US 3949724 A
A unit cylinder head for an internal combustion engine, and preferably, a V-diesel engine, is provided with at least one vertical channel on each lateral side face thereof. The channel mates with a corresponding channel provided on an adjacent cylinder head to define a receiving joint for a clamping screw which, thus, straddles two adjacent heads. The intake and exhaust valve seats of the head have the vertical plane joining the axes thereof inclined with respect to the vertical plane along the longitudinal axis of the engine. This permits the exhaust manifold to be short while the inlet manifold has a spiral profile. The lateral faces of the head are formed with openings through which moulding sand is, initially, removed and then are utilized for water circulation.
1. In a unit cylinder head for a diesel engine of the type having a single inlet valve seating and a single exhaust valve seating and adapted to receive, respectively, an inlet valve and an exhaust valve, the improvement comprising:
a. a vertical channel formed on each lateral face of the head for forming a joint with an adjacent similar cylinder head, the vertical channel adapted to be aligned with a vertical channel in the adjacent cylinder head to form the joint, each vertical channel having a semi-cylindrical cross-section,
b. a clamping screw received in the joint, thereby, straddling the two adjacent cylinder heads,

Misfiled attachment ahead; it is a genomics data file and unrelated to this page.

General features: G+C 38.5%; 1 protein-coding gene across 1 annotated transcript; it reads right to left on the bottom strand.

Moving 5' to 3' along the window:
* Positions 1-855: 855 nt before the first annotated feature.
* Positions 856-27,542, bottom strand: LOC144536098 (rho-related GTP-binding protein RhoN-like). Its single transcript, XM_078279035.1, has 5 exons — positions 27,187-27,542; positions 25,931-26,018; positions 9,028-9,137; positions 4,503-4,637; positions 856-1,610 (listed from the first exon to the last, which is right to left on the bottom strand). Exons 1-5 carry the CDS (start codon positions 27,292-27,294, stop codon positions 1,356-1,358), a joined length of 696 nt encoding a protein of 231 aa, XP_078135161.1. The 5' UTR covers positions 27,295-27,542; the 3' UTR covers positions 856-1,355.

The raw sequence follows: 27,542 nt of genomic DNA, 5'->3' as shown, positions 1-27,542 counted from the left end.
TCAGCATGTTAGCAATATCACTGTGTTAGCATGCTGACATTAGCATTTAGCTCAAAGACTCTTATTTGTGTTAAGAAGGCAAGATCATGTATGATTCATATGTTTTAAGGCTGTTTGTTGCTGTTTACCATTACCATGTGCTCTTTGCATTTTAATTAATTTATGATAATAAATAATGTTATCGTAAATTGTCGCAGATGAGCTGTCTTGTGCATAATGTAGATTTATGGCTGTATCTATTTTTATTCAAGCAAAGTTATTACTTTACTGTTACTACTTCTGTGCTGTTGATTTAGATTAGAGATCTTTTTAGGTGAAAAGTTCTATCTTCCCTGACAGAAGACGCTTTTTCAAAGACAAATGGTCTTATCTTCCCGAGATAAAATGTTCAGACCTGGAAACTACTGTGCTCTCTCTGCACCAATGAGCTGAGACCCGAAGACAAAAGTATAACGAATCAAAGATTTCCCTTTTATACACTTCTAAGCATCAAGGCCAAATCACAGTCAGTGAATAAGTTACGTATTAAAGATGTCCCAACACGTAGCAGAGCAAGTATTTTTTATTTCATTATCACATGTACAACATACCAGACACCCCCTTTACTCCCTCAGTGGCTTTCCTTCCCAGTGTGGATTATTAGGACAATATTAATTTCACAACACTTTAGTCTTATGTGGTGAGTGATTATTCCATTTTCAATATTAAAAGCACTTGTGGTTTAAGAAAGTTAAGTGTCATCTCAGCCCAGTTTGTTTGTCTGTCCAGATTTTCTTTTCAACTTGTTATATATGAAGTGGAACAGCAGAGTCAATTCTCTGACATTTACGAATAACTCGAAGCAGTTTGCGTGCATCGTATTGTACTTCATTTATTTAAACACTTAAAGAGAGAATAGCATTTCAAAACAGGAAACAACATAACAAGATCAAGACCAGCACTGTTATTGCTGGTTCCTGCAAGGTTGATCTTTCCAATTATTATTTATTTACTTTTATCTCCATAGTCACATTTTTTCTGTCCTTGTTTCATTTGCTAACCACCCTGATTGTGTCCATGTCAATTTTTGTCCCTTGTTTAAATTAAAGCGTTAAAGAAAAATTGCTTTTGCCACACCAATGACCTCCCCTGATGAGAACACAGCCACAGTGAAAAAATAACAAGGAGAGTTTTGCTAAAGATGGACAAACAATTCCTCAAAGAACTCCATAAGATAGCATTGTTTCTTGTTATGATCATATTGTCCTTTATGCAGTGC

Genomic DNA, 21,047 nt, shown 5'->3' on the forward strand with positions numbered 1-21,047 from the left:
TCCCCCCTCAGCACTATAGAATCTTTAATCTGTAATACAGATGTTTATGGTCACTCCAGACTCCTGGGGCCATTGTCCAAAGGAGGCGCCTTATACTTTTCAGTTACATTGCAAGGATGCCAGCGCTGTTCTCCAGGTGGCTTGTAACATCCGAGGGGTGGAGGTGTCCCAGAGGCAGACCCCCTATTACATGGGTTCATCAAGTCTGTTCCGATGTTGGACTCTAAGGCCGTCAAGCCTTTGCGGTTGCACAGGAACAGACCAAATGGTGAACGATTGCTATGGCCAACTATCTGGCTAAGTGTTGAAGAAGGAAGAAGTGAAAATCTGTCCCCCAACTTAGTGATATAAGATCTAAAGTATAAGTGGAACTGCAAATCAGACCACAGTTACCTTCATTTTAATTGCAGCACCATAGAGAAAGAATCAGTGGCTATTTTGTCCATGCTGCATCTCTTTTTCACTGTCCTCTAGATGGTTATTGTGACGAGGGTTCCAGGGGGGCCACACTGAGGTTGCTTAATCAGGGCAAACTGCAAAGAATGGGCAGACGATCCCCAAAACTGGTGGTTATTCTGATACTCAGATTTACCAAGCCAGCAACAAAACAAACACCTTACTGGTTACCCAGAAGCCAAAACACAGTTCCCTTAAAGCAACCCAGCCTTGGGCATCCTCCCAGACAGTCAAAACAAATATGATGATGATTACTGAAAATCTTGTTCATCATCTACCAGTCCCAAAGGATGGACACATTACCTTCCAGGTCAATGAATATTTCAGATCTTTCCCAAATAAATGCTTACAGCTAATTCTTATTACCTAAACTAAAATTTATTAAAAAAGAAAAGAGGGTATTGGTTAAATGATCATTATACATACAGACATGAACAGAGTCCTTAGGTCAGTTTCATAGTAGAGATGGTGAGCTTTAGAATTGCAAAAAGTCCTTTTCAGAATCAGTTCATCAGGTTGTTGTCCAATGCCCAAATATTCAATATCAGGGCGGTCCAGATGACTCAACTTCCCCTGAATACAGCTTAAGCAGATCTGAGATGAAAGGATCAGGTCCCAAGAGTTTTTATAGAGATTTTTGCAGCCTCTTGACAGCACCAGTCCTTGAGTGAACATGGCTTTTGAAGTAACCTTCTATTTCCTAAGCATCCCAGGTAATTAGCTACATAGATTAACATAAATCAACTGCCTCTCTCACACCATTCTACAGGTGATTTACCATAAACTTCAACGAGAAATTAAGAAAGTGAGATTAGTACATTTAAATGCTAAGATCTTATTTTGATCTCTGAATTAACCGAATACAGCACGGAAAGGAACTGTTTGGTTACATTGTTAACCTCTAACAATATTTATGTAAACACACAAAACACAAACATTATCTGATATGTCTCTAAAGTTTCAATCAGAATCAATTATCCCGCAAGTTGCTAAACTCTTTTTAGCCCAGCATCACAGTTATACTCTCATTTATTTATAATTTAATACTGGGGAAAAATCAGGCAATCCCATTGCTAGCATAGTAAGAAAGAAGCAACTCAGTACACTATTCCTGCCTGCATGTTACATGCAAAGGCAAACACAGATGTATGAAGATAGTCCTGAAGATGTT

c. two rocker stems to control the valves, one rocker stem for each of the valves,
d. a sealing joint disposed at each lateral face and being compressed between two adjacent cylinder heads, and wherein,
e. the vertical plane joining the axis of the two valve seatings is inclined in relation to the vertical plane passing through the longitudinal axis of the engine,
f. the exhaust manifold is shortened and the inlet manifold is provided with a spiral profile,
g. the lateral faces of the head are formed with openings which are used successively for removing the moulding sand during manufacture, and then for the circulation of water from one cylinder head to another, and
h. one of the manifolds passes between the two rocker stems to open on to an adjacent face of the cylinder head, while the other manifold opens on to the opposite face of the head.
2. The cylinder head of claim 1 wherein the exhaust manifold passes between the two rocker stems to open on to an adjacent face of the cylinder head, while the inlet manifold opens on to the opposite face of the head.
3. The cylinder head of claim 1 wherein the inlet manifold passes between the two rocker stems to open on to an adjacent face of the cylinder head, while the exhaust manifold opens on to the opposite face of the head.
4. A unit cylinder head according to claim 1 in which there is a provision for the clamping of the cylinder head by eight screws four of which straddle two adjacent cylinder heads.